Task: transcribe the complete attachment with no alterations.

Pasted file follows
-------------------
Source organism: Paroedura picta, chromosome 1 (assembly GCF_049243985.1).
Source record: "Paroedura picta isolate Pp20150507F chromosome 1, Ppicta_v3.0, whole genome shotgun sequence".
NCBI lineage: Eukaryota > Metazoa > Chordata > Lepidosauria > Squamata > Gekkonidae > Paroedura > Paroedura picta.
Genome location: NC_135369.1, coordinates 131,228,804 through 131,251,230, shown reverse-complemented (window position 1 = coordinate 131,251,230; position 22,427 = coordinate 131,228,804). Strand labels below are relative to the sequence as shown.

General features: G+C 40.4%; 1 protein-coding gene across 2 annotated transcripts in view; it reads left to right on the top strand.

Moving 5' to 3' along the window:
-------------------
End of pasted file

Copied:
Source organism: Paroedura picta, chromosome 1 (assembly GCF_049243985.1).
Source record: "Paroedura picta isolate Pp20150507F chromosome 1, Ppicta_v3.0, whole genome shotgun sequence".
NCBI lineage: Eukaryota > Metazoa > Chordata > Lepidosauria > Squamata > Gekkonidae > Paroedura > Paroedura picta.
Genome location: NC_135369.1, coordinates 131,228,804 through 131,251,230, shown reverse-complemented (window position 1 = coordinate 131,251,230; position 22,427 = coordinate 131,228,804). Strand labels below are relative to the sequence as shown.

General features: G+C 40.4%; 1 protein-coding gene across 2 annotated transcripts in view; it reads left to right on the top strand.

Moving 5' to 3' along the window: